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History in the making: Glover Teixeira wins his Octagon debut by suffocating Kyle Kingsbury at UFC 146

"Hey bro ... just do your thing." --Chuck Liddell to Glover Teixeira, just moments before the Brazilian's UFC debut.

Ron Chenoy-US PRESSWIRE

In May of 2012, the Ultimate Fighting Championship (UFC) light heavyweight division was looking pretty bleak.

Reigning 205-pound champion, Jon Jones, was coming off a convincing, five-round unanimous decision win over nemesis and former champion Rashad Evans. His victory over "Suga" followed violent finishes against Lyoto Machida, Quinton Jackson and Mauricio Rua.

Viable contenders were in short supply.

Alexander Gustafsson was in the conversation, but unproven, while Dan Henderson was already 41 years old. It was no surprise then, to hear the mixed martial arts (MMA) fan base embracing future fights at heavyweight, or perhaps one pitting "Bones" against Strikeforce import Daniel Cormier.

Then along came a soft-spoken Brazilian named Glover Teixeira.

The former landscaper was signed to a UFC contract with a fair amount of buzz. While casual fans weren't paying much attention, par for the course for any combatant competing outside the Octagon, the die-hards knew this was a dangerous man.

How dangerous?

At 17-2, Teixeira had finished 15 of his victims: 11 by way of knockout or technical knockout and six by submission. In addition, he was battle tested on the Abu Dhabi Combat Club (ADCC) grappling circuit, racking up wins over Dean Lister, Jorge Bezerra and Armando Sapo.

UFC had seen enough.

After overcoming issues with his visa, Teixeira was finally booked for his first appearance inside the Octagon, a UFC 146 "Prelims" bout on May 26, 2012 in Las Vegas, Nevada, opposite The Ultimate Fighter (TUF) 8 standout Kyle Kingsbury. "Kingsbu" entered the fight on the heels of an impressive 4-1 run and was expected to be a stiff test for the Brazilian debutant.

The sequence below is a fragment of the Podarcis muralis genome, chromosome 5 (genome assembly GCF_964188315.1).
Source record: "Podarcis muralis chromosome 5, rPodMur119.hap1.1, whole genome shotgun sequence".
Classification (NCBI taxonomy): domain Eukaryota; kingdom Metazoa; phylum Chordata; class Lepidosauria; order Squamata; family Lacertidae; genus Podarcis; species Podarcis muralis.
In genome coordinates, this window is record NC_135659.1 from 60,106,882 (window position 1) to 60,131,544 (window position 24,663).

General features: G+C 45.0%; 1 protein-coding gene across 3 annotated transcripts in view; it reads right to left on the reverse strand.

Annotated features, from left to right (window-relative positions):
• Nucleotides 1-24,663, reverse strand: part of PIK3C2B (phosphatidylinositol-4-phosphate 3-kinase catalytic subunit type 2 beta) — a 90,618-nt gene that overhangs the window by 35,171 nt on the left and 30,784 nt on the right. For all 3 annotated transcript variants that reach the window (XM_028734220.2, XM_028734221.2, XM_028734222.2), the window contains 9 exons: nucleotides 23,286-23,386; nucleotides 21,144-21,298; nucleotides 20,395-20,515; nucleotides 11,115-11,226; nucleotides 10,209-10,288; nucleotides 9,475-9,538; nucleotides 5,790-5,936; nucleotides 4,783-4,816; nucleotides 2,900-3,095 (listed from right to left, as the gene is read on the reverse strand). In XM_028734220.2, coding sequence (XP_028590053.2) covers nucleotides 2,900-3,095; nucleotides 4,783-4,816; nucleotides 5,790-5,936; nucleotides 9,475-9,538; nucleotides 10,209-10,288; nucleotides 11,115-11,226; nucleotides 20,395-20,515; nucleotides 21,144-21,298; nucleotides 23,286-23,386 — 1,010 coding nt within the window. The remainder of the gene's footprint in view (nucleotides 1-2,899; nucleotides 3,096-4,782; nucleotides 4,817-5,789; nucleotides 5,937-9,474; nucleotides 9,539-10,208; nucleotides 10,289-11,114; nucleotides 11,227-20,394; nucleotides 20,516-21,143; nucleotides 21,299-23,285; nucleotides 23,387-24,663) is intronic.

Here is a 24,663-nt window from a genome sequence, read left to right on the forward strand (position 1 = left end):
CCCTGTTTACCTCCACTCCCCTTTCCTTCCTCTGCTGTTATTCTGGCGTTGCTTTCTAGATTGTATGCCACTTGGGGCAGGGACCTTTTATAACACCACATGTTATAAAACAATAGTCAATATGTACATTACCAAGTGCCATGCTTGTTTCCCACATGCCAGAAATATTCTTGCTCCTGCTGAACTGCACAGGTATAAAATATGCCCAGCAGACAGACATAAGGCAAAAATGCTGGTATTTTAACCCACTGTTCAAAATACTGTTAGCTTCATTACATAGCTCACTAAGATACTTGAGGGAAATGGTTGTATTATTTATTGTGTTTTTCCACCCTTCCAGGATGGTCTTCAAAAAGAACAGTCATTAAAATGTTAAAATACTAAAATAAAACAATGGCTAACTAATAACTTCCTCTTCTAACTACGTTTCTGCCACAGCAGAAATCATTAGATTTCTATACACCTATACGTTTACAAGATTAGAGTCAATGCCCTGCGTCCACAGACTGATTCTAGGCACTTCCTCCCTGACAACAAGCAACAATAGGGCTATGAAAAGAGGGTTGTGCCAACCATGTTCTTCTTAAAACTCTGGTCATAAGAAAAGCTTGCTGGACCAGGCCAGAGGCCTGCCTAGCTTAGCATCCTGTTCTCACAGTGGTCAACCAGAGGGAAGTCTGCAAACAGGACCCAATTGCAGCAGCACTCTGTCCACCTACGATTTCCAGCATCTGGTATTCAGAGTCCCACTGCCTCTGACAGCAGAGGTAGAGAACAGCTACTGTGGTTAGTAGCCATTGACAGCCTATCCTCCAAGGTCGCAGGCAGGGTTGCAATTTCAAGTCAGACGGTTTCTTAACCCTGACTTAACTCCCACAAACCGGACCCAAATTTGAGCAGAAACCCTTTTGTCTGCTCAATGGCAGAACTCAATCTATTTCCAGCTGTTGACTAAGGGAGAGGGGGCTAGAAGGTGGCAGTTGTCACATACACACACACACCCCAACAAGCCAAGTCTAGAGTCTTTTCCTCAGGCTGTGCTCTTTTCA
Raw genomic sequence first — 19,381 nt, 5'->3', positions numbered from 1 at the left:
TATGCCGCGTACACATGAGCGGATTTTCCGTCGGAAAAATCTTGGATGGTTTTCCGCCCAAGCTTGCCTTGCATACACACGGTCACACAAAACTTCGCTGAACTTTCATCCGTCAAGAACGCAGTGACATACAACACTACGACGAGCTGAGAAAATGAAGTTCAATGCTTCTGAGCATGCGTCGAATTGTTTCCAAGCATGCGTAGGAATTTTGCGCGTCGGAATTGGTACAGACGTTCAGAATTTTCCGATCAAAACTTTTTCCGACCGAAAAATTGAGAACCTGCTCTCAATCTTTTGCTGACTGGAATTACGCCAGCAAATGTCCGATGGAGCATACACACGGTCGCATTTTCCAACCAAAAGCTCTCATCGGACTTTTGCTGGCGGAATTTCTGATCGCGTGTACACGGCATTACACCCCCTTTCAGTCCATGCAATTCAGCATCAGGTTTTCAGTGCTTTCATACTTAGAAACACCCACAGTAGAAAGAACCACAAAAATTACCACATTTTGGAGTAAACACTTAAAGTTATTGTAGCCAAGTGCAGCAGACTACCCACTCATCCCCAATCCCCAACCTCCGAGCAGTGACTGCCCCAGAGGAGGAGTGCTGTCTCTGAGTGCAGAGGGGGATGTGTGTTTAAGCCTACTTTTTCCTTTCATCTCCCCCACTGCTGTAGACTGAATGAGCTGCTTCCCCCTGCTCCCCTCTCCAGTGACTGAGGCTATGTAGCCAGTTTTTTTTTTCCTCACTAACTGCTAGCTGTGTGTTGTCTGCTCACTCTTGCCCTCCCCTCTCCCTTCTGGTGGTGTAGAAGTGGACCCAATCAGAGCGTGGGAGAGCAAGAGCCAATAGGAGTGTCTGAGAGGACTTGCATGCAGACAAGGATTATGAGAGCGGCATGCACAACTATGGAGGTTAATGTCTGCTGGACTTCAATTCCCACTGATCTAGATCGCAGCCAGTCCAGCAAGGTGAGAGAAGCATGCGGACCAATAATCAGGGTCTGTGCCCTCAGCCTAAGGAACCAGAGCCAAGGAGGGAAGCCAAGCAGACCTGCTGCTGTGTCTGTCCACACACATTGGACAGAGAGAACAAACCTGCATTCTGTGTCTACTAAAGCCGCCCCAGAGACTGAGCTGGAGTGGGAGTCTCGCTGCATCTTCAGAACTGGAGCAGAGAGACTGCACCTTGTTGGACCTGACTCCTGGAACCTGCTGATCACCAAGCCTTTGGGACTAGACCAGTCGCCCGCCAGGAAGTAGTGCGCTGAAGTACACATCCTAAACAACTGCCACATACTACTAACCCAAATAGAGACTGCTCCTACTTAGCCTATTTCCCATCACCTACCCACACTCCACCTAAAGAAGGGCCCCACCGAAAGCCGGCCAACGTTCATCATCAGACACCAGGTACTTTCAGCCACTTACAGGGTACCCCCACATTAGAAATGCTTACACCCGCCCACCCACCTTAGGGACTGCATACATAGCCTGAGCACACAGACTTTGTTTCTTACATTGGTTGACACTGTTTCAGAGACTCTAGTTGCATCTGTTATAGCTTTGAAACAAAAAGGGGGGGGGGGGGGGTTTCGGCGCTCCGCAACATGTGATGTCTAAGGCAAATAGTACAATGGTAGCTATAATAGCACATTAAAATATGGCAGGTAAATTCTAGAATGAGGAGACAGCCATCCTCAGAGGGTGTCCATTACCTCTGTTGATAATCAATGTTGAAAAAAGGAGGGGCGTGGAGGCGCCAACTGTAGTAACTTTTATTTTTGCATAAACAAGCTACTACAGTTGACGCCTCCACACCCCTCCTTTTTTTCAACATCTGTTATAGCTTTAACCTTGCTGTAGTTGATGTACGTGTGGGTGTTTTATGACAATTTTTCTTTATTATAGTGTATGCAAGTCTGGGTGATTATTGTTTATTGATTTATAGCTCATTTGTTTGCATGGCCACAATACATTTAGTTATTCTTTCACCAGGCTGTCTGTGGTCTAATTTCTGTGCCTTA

Here's what happened.

Teixeira comes firing out of the gate with a 1-2 combination, sending Kingsbury into reverse before unloading another wave of offense. Fists start flying in every direction. "If you've never seen this man fight before, he is a killer," warns cageside color commentator Joe Rogan.

Kingsbury takes advantage of the charging bull and applies a Thai plum, but his attacker shrugs it off with ease and uncorks a looping right hand that rattles the dome. Teixeira laughs off another attempt at the clinch and drops his prey with a short uppercut.

"Kingsbu" crashes to the mat and eats a dozen fists.

Teixeira continues to soften up his wounded opponent with punishing ground-and-pound, before taking advantage of a flailing limb, one he uses to pretzel Kingsbury, secure an arm-triangle choke and induce the tap less than two minutes into the opening frame.

Welcome to the big show, Mr. T.

With his Octagon debut in his rear-view mirror, Teixeira secured dominant finishes over Fabio Maldonado and James Te Huna, and roughed up former light heavyweight champion "Rampage" Jackson en route to a clear-cut unanimous decision win.

Now, in all likelihood, one more gets him a crack at the crown.

To find out if he's eligible to challenge the main event winner of UFC 165: "Jones vs. Gustafsson," Teixeira will first have to dispose of resurgent TUF 8 champion Ryan Bader, who travels to hostile territory this Weds. night (Sept. 4, 2013) to try to play spoiler in the UFC Fight Night 28 headliner on FOX Sports 1, which emanates from the Mineirinho Arena in Belo Horizonte, Brazil.

Two men enter, one man leaves.

See "Darth's" place in the UFC history books, which came at the expense of another talented Brazilian grappler, by clicking here.

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